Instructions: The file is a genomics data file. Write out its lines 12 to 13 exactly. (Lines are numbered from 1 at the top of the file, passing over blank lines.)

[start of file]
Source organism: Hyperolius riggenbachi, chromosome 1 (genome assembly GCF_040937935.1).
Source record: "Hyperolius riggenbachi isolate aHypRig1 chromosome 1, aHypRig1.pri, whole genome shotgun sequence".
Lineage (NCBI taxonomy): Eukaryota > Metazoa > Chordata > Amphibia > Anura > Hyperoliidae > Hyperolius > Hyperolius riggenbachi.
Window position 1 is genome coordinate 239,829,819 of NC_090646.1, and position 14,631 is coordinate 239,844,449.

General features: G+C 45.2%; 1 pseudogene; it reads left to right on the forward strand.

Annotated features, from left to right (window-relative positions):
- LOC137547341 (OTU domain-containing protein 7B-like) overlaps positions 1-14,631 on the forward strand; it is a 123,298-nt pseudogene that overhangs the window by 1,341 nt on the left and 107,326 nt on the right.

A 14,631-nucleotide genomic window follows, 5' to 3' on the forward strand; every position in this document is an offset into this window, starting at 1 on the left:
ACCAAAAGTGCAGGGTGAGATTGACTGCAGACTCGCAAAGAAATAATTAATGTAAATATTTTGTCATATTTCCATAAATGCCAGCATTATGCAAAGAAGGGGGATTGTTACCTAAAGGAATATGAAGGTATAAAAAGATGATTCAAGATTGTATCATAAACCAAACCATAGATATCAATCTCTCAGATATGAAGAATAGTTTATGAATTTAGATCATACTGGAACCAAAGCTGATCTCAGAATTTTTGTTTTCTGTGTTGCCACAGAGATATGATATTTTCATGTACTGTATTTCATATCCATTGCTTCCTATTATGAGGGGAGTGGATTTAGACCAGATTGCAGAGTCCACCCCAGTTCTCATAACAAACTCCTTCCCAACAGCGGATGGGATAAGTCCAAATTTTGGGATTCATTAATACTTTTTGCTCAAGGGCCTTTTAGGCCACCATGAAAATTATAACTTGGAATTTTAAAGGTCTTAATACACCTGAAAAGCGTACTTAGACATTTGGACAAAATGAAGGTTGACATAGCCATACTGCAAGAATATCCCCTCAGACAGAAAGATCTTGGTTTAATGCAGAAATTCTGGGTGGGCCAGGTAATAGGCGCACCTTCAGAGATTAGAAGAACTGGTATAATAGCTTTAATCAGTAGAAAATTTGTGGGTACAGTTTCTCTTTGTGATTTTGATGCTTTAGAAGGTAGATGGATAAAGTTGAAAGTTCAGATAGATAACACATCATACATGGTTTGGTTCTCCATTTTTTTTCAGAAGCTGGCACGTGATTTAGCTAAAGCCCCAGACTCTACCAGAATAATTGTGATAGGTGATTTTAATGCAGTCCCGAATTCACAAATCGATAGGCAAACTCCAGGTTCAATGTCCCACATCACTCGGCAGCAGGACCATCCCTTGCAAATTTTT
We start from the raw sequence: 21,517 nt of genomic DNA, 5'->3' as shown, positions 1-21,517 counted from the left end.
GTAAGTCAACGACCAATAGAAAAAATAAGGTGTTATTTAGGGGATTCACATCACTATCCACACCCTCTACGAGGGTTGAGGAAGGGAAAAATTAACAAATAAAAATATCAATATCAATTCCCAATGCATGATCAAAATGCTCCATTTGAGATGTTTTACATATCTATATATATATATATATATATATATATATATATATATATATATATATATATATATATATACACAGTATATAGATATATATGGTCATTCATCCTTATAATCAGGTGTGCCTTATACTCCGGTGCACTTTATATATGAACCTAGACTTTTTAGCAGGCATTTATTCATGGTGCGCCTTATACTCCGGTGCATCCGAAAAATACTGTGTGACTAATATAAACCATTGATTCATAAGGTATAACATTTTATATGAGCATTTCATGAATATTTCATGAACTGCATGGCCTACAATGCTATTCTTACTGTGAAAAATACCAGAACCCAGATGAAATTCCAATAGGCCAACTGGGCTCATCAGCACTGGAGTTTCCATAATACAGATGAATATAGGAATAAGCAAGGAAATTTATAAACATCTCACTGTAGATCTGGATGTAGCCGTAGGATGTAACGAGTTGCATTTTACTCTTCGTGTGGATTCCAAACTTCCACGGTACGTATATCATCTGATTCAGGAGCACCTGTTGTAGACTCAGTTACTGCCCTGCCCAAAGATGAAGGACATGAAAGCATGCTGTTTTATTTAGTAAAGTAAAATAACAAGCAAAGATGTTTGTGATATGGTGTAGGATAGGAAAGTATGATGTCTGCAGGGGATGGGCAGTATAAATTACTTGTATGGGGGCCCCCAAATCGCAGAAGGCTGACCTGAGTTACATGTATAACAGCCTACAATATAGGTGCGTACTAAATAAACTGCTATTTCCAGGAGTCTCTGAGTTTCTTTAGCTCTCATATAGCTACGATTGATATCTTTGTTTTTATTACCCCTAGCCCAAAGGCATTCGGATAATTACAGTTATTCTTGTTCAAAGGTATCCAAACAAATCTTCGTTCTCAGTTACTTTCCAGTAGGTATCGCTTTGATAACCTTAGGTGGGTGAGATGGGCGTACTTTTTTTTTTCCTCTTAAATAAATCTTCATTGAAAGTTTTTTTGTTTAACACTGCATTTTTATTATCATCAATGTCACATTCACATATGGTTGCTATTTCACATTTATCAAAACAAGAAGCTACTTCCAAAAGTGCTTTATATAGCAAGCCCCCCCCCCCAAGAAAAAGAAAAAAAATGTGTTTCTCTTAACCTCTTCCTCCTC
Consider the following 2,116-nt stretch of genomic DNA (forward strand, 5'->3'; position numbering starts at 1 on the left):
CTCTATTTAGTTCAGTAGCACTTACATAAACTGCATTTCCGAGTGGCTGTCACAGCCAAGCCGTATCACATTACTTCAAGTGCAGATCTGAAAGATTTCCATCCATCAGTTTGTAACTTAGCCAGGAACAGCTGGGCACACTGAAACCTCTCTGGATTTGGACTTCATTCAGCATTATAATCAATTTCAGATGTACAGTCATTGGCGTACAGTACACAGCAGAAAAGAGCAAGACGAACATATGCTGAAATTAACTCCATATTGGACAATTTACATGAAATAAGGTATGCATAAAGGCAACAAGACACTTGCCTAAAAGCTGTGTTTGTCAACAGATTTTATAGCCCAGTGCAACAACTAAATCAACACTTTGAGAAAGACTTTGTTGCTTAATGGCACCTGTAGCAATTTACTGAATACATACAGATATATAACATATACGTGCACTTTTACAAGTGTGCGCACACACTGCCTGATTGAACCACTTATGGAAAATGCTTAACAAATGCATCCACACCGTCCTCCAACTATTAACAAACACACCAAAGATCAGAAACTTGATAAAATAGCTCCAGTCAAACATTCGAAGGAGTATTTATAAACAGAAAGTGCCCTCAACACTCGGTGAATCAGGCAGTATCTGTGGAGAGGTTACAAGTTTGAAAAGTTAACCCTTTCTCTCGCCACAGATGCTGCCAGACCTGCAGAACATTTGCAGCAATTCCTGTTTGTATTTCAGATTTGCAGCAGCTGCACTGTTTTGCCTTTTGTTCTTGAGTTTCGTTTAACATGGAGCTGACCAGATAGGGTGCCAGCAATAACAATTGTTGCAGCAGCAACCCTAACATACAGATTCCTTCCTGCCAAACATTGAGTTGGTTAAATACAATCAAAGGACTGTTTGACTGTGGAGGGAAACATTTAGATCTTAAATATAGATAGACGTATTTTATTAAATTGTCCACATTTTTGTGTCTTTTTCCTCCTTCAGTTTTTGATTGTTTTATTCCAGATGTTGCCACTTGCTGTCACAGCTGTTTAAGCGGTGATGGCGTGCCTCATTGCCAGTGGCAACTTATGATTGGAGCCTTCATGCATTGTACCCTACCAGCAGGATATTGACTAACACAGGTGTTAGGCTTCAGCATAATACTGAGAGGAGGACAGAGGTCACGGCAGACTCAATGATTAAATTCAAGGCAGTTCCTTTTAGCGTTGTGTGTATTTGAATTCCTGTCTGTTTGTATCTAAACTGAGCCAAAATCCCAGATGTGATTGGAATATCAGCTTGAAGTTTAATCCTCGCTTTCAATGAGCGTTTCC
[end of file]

Consider the following 2,116-nt stretch of genomic DNA (forward strand, 5'->3'; position numbering starts at 1 on the left):
CTCTATTTAGTTCAGTAGCACTTACATAAACTGCATTTCCGAGTGGCTGTCACAGCCAAGCCGTATCACATTACTTCAAGTGCAGATCTGAAAGATTTCCATCCATCAGTTTGTAACTTAGCCAGGAACAGCTGGGCACACTGAAACCTCTCTGGATTTGGACTTCATTCAGCATTATAATCAATTTCAGATGTACAGTCATTGGCGTACAGTACACAGCAGAAAAGAGCAAGACGAACATATGCTGAAATTAACTCCATATTGGACAATTTACATGAAATAAGGTATGCATAAAGGCAACAAGACACTTGCCTAAAAGCTGTGTTTGTCAACAGATTTTATAGCCCAGTGCAACAACTAAATCAACACTTTGAGAAAGACTTTGTTGCTTAATGGCACCTGTAGCAATTTACTGAATACATACAGATATATAACATATACGTGCACTTTTACAAGTGTGCGCACACACTGCCTGATTGAACCACTTATGGAAAATGCTTAACAAATGCATCCACACCGTCCTCCAACTATTAACAAACACACCAAAGATCAGAAACTTGATAAAATAGCTCCAGTCAAACATTCGAAGGAGTATTTATAAACAGAAAGTGCCCTCAACACTCGGTGAATCAGGCAGTATCTGTGGAGAGGTTACAAGTTTGAAAAGTTAACCCTTTCTCTCGCCACAGATGCTGCCAGACCTGCAGAACATTTGCAGCAATTCCTGTTTGTATTTCAGATTTGCAGCAGCTGCACTGTTTTGCCTTTTGTTCTTGAGTTTCGTTTAACATGGAGCTGACCAGATAGGGTGCCAGCAATAACAATTGTTGCAGCAGCAACCCTAACATACAGATTCCTTCCTGCCAAACATTGAGTTGGTTAAATACAATCAAAGGACTGTTTGACTGTGGAGGGAAACATTTAGATCTTAAATATAGATAGACGTATTTTATTAAATTGTCCACATTTTTGTGTCTTTTTCCTCCTTCAGTTTTTGATTGTTTTATTCCAGATGTTGCCACTTGCTGTCACAGCTGTTTAAGCGGTGATGGCGTGCCTCATTGCCAGTGGCAACTTATGATTGGAGCCTTCATGCATTGTACCCTACCAGCAGGATATTGACTAACACAGGTGTTAGGCTTCAGCATAATACTGAGAGGAGGACAGAGGTCACGGCAGACTCAATGATTAAATTCAAGGCAGTTCCTTTTAGCGTTGTGTGTATTTGAATTCCTGTCTGTTTGTATCTAAACTGAGCCAAAATCCCAGATGTGATTGGAATATCAGCTTGAAGTTTAATCCTCGCTTTCAATGAGCGTTTCC